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willedoo
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Smith's Crisps, you Yankophile! 

Crisps with the pinch of salt in a paper twist.

 

Smith's Crisps were first manufactured in Australia in 1931, when an original partner in the English company, Frank Smith, moved to Australia to set up the business here. Smith's Potato Crisps sold its early crisps in three penny packets, 24 to a tin. "Twist of salt" sachets were included before pre-salting had been introduced, as they were in England.

 

So, we won't have anymore of your Gobbledockery.

gobbledok-1985.jpg

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I tried DuckDuckGo and I was appalled at how bad their search results were - so I went back to Google. I know Google is very preferential as to their search result listings (with their best clients showing up first in the results) - but Google's algorithms are so good, I have found some amazing things on the 'net, that no other search engine would find. DuckDuckGo's search results were pathetic, probably because they avoided finding anything that was remotely related to Google.

 

I detest Google too, with their tracking and corporate thuggery and their attitude of, "you can't talk to us, we'll talk to you on our terms, when we feel like it" - in line with most global corporation techniques - but you cannot fault Google as a search engine. I just hope they get some decent competition soon, that kicks their ar$e.

 

Edited by onetrack
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I've never used (nor even heard of) duckduckgo... The domain name alone tells me they need to learn some things... For example, short domain names are more likely to stick in peoples heads... (yes, you can add them as a default search engine.... but...). Can you imagine someone with my typing-dyslexia getting frustrated every second time I try to use it!!

 

Ecosia is one I use occasionally, and it has the (claimed) benefit that it plants trees for each (income generating_) search it performs. As of the time I write this sentence, they are over 118m trees planteed (well ,committed to planting). Fair warning - I have not tried to verify their claims nor know their corporate mentality. They search engine is good-ish, but has a way to do..

 

About 15 years ago I was involved in a project alongside Microsoft. Their employees were required to use Bing on their work laptops. What a crock that was. Their employees assured me their algorithsm were better than Googles, but Google had the benefit of time to build up their indexing and cache databases. Well, I asked them how they knew their algorithms were better? They couldn't give me a reasonable answer (sort of emplying ex-google employees).. One of their employees (from India) swore me to secrecy but admitted he had coded some features of the Firefox browser...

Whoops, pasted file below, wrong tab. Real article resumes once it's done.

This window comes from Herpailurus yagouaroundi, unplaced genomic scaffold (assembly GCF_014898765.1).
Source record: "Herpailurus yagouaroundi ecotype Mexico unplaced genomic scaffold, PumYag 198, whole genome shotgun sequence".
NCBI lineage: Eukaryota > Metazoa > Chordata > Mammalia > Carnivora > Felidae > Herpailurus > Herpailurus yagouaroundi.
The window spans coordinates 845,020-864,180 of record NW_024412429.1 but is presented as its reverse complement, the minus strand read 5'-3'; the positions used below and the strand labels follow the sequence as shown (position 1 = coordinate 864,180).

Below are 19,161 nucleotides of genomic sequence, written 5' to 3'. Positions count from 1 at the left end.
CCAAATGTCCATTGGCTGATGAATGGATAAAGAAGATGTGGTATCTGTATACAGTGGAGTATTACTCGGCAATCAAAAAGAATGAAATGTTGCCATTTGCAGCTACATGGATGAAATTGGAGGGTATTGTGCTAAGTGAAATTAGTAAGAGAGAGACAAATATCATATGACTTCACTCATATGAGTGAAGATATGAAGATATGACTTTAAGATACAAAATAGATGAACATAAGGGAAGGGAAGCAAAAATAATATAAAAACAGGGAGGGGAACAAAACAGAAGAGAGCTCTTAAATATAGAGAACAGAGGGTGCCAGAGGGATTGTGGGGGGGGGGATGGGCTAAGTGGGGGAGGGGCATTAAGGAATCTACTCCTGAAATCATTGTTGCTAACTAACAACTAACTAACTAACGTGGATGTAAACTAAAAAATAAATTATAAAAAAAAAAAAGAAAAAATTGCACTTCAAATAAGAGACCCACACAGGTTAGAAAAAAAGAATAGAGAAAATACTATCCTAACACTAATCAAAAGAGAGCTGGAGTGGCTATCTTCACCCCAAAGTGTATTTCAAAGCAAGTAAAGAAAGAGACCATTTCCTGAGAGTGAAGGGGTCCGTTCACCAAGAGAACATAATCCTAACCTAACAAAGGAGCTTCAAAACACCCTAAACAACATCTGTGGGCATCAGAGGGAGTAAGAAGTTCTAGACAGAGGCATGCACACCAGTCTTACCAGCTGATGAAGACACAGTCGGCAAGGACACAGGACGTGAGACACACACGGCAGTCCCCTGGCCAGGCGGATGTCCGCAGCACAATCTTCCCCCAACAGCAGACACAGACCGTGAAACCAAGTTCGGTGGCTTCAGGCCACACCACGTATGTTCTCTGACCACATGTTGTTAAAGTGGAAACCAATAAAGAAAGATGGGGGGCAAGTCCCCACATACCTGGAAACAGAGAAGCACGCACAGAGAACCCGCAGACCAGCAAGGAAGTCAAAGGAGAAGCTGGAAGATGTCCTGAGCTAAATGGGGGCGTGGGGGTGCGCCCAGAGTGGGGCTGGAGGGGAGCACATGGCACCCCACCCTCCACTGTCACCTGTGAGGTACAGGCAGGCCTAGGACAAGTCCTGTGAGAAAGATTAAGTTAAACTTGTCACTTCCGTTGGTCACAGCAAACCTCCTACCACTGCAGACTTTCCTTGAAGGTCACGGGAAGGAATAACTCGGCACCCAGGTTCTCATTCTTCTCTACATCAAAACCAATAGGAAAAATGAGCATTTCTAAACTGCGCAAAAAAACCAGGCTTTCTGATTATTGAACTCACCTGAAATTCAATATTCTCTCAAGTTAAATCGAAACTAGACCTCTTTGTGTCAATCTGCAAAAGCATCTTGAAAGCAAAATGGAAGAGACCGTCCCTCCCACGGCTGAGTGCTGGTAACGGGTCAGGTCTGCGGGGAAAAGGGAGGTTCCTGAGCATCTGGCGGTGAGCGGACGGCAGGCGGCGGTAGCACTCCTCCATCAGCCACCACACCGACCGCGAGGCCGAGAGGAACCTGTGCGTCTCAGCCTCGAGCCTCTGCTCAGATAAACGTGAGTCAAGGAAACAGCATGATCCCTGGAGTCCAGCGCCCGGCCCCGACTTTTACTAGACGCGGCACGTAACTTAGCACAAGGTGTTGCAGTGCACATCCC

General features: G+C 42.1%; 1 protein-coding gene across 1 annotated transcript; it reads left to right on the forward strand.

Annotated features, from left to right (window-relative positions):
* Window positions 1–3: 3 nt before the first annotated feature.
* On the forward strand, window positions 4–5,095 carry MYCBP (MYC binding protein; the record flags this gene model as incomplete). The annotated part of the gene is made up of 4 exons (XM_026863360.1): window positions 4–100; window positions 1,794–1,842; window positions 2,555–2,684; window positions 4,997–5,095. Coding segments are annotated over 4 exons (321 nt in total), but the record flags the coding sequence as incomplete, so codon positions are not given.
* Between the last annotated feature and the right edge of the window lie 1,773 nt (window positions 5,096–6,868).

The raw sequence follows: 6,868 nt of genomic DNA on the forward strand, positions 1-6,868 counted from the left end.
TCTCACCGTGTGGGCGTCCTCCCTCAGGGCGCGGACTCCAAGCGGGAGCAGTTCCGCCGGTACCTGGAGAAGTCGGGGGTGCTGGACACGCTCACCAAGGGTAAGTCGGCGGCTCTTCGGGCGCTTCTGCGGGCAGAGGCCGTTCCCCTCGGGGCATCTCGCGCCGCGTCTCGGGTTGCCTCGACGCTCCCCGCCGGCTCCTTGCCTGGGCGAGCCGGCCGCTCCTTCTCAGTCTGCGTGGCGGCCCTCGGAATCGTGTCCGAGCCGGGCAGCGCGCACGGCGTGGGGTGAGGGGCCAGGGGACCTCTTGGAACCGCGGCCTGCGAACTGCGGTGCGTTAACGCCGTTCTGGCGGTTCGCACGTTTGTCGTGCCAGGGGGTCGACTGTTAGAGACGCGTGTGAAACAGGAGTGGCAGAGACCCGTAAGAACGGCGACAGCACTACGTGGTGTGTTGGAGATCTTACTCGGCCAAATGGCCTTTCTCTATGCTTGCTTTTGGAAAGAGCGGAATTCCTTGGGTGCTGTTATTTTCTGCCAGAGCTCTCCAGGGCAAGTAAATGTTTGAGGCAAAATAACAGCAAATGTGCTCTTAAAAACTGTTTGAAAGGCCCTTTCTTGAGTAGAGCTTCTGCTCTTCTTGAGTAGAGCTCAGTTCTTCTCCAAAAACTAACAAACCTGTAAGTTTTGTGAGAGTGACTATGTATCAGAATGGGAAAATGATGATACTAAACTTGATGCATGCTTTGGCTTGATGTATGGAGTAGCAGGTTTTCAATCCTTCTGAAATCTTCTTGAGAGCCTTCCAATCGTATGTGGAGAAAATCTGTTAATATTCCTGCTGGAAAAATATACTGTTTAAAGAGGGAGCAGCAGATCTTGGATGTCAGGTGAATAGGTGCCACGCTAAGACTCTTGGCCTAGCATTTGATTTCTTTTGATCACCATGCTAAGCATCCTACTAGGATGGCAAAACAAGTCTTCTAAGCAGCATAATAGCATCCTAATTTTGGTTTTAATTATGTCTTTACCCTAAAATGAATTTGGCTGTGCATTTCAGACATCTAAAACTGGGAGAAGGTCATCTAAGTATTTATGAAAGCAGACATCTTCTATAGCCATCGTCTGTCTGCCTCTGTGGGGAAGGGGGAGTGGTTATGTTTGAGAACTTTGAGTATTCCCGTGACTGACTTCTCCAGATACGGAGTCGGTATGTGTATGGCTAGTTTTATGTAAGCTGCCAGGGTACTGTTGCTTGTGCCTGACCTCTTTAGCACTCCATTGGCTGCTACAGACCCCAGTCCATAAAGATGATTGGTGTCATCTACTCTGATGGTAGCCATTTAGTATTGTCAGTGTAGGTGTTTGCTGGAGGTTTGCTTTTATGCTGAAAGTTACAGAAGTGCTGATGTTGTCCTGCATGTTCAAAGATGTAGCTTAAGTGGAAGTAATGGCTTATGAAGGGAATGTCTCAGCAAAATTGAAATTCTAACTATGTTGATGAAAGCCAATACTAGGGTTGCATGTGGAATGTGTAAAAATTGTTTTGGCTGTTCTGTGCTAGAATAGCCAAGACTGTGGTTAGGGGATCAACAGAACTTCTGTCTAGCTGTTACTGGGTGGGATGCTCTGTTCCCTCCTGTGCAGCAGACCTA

The last time I used Bing, which was about a year ago, it was not great. And coupled with what appeared not only to be ad-heavy, but the non-advertised results seeming to be weighted to companies that supplied the subject matter rather than the subject matter itself, I figured their algorithms probably weighted their advertisers in the search results and haven't used it since.

 

Google, unf., is my go to because it does seem to understand the context in which I search... But something was scary - I, for the first time, decided to open a gmail account about 3 months ago... I used a password common to other accounts that I don't care if I get hacked or not... and it returned an error that I cannot use passwords I already use widely on the web! I don't use Chrome - ever - I didn't have an Android decvice at the time and I don't store passwords in my browser or a password store... Welcome to 1984 - except it's not the state we have to worry about!

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1 hour ago, onetrack said:

- but you cannot fault Google as a search engine.

That's true. I've never had any joy with Bing or DuckDuckGo. I use Yandex a lot but only for Russian language searches. It doesn't stack up against Google for general use.

 

Back to the agricultural product, I might have to give away more clues. pm was close with peanuts. They have a shell and start with 'P'.

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ome, you get the cigar. The U.S. is world number one pistachio producer and Iran number two. I think pistachios might have originated somewhere in the Middle East.

 

The other one is a particular type of medical research where Iran is second to the U.S..

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Pistachio is a desert plant and is highly tolerant of saline soil. It has been reported to grow well when irrigated with water having 3,000–4,000 ppm of soluble salts. Pistachio trees are fairly hardy in the right conditions and can survive temperatures ranging between −10 °C (14 °F) in winter and 48 °C (118 °F) in summer. They need a sunny position and well-drained soil.

 

Now there's a plant that could easily be grown on the land that has been affected by salinity through irrigation in the Murrumbidgee Irrigation area. 

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On 20/01/2021 at 11:25 PM, Jerry_Atrick said:

Genetic Engineering, and medical research?

Jerry, that's getting warm, but not genetic engineering. It's a relatively new research field that has a lot of future potential and has been trialed for a variety of human ailments. Like genetic engineering, it's also very controversial.

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